Pitt, who made a striking breakthrough a decade earlier in Thelma and Louise, had a mixed year. A popular leading man who often does his best work in supporting roles, 2001 saw him do both. He created a memorable impression as George Clooney's perpetually snacking sidekick in Ocean's Eleven, and played the romantic lead opposite Julia Roberts in the forgettable romantic adventure The Mexican.
2001 also saw Heath Ledger build on his breakthrough in 10 Things I Hate About You with a star-making turn in A Knight's Tale and an eye-catching supporting role in Monster's Ball. Just seven years later he would be dead at the age of 28 and receive a posthumous Oscar for his iconic performance as The Joker in The Dark Knight.
Fellow Aussie Cate Blanchett also had a good year, fleshing out her growing CV with roles in The Shipping News, Bandits, Charlotte Gray and a striking appearance as Galadriel in The Fellowship of the Ring. Angelina Jolie was on her way to becoming a huge star after her earlier Oscar success in Girl, Interrupted, appearing in the first episode of her ill-fated Lara Croft franchise.
Elsewhere, Reese Witherspoon had a likeable hit with Legally Blonde, as did Sandra Bullock with Miss Congeniality and Jennifer Lopez with The Wedding Planner. Halle Berry notoriously went topless in Swordfish and put in an Oscar-winning performance in Monster's Ball.
On the other side of the pond, Bridget Jones's Diary was a massive success for Richard Curtis, providing a signature role for Renee Zellwegger, who put on a believable British accent and received an Oscar nomination for her efforts. Billy Elliot, on a tiny budget of $5 million, also received a US release in 2001 and became an unlikely worldwide success.
Also going stateside was Guy Ritchie's shaggy-dog crime comedy Snatch, while Jonathan Glazer's Sexy Beast treated us to Ben Kingsley as Cockney nutjob Don Logan and the unforgettable sight of Ray Winstone in a very tight pair of yellow budgie-smugglers.
World cinema increasingly crossed over into the mainstream, paving the way for Bong Joon-ho's Oscar triumph with Parasite. Ang Lee's sumptuous, poignant Crouching Tiger, Hidden Dragon was going strong at the box office in 2001 and received an Oscar nomination for Best Picture, as well as taking home the gong for Best Foreign-Language Film.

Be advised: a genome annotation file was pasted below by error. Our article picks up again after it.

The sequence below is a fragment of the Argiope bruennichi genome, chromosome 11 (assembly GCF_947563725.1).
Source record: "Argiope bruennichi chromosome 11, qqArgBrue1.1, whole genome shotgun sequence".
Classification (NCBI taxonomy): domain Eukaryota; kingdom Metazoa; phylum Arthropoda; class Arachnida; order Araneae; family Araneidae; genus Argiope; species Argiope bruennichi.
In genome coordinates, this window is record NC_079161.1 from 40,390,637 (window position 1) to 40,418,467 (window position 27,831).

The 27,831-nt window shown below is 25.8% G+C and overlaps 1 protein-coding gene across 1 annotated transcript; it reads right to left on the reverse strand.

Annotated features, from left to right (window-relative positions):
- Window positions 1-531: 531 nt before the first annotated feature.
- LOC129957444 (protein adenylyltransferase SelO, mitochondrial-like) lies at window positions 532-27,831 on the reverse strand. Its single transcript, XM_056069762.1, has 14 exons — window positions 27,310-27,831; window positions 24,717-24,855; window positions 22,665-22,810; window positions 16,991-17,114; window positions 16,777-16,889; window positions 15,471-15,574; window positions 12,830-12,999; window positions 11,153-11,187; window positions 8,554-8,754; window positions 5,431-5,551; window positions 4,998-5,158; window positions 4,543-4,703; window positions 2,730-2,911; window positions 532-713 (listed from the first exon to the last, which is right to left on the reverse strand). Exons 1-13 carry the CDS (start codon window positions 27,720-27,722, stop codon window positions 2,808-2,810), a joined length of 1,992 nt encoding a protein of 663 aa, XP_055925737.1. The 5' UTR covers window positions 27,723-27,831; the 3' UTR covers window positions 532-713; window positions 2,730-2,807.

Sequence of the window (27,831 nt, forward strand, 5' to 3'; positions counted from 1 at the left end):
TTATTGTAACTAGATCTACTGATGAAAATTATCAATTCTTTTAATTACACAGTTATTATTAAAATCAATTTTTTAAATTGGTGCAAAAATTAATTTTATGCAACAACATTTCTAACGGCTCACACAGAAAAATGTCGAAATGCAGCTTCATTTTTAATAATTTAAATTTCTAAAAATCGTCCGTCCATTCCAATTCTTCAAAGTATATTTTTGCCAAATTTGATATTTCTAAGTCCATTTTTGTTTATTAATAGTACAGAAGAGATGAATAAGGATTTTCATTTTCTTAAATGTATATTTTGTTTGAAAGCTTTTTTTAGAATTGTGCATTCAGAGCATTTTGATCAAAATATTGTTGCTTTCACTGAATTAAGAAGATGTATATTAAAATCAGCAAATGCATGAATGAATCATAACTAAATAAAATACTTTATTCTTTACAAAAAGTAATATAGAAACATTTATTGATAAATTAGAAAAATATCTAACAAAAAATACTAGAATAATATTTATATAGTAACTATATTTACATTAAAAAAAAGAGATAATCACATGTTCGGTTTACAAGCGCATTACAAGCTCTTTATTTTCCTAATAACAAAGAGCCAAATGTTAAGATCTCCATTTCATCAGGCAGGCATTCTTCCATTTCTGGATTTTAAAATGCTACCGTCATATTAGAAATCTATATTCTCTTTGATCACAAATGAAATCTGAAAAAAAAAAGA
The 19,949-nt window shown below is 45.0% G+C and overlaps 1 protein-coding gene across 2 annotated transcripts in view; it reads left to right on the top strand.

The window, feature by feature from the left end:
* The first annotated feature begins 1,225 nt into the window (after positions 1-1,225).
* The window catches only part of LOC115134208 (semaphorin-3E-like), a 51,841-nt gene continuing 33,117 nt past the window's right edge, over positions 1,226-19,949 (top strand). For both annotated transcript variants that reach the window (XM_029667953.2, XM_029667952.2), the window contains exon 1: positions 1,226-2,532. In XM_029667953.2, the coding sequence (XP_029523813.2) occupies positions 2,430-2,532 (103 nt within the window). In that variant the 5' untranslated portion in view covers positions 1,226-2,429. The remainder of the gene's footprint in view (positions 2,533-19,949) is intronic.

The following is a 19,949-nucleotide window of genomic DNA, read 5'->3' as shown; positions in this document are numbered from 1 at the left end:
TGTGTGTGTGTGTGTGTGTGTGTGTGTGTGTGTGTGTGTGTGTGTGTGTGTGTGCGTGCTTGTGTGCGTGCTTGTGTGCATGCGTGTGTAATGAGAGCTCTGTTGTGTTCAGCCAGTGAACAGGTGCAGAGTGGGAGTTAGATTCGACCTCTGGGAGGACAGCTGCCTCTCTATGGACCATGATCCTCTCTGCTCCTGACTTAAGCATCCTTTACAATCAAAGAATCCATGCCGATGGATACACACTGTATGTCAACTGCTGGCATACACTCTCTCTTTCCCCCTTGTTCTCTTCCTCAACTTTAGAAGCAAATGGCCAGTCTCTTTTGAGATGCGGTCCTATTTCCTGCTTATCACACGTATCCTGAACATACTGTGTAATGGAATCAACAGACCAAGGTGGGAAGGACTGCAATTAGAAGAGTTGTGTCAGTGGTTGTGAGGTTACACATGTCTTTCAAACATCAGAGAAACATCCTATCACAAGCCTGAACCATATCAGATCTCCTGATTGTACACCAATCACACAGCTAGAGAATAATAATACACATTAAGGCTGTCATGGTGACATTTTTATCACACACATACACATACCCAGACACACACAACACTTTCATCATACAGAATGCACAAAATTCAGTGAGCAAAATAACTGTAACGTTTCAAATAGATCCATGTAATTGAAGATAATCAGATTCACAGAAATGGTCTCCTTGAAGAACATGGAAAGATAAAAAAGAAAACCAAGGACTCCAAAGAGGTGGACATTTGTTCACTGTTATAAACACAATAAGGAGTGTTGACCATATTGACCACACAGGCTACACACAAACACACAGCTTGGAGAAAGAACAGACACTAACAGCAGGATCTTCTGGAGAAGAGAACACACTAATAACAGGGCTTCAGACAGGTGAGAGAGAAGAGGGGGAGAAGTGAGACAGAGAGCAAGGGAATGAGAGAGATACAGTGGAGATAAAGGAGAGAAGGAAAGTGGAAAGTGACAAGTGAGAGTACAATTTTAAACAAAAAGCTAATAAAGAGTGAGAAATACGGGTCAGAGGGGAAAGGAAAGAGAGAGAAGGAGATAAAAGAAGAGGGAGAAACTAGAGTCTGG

Jean-Pierre Jeunet introduced the world to Amelie in his quirky romantic comedy and US audiences got their first look at another romance of a far more unrequited kind in Wong-kar Wai's swooning In the Mood for Love.
Latin American filmmakers were big on the scene with Alejandro Amenábar scoring a spooky hit with The Others and Guillermo del Toro providing more chills with The Devil's Backbone.
2001 welcomed the arrival of Christopher Nolan, a major new talent who would go on to become one of the biggest and most influential filmmakers of the next two decades. After his micro-budget feature debut Following, the modest yet ground-breaking neo-noir Memento introduced us to a preoccupation that he would explore to varying degrees of success in blockbusters like Inception and Tenet: tinkering with time.
Wes Anderson gave us The Royal Tenenbaums, one of his funniest and most emotionally engaging films, largely thanks to a generous performance from Gene Hackman in one of his last significant roles. The Coen Brothers' O Brother, Where Art Thou? made good box office after a late 2000 release, while The Man Who Wasn't There proved a little too obtuse for many audiences.
M Night Shyamalan followed up his hugely successful debut, The Sixth Sense, with another twisty hit, Unbreakable, thus dooming himself as the "twist-ending guy", which straight-jacketed the next two decades of his career with ever-diminishing returns.
Baz Luhrmann provided another riot of colour and music with Moulin Rouge! while Steven Spielberg divided audiences and critics with AI: Artificial Intelligence, an ambitious sci-fi adventure originally intended as a Stanley Kubrick project. Nowadays it looks increasingly like a flawed masterpiece.
Elsewhere, David Lynch delighted in baffling audiences with the highly-regarded Mulholland Drive, while Darren Aronofsky also messed with people's heads in Requiem for a Dream, his intense, harrowing look at drug addiction.
Indie and Cult Favourites
Donnie Darko became one of the cult films of the 21st century, a dark, labyrinthine, sci-fi head trip that gave a star-making turn to Jake Gyllenhaal. Cameron Crowe's Almost Famous didn't do well at the box office but became a perennial favourite with fans, as did John Cameron Mitchell's inventive punk rock musical Hedwig and the Angry Inch. Terry Zwigoff delivered the acerbic yet soulful coming-of-age black comedy Ghost World, while David Wain's Wet Hot American Summer was despised by critics but became a cult favourite, introducing future star Bradley Cooper.
Overall, 2001 was a pretty good time for movie goers. Here is my Top 10 for the year:
10. Ocean's Eleven (Steven Soderbergh, 2001)
9. Mulholland Drive (David Lynch, 2001)
8. The Lord of the Rings: Fellowship of the Ring (Peter Jackson, 2001)
7. The Royal Tenenbaums (Wes Anderson, 2001)
6. Sexy Beast (Jonathan Glazer, 2000)
5. Ghost World (Terry Zwigoff, 2001)
4. In the Mood for Love (Wong Kar-wai, 2000)
3. The Pledge (Sean Penn, 2001)
2. Memento (Christopher Nolan, 2000)
1. Hedwig and the Angry Inch (John Cameron Mitchell, 2001)
Do you agree or disagree with my choices? Let us know your picks for the year!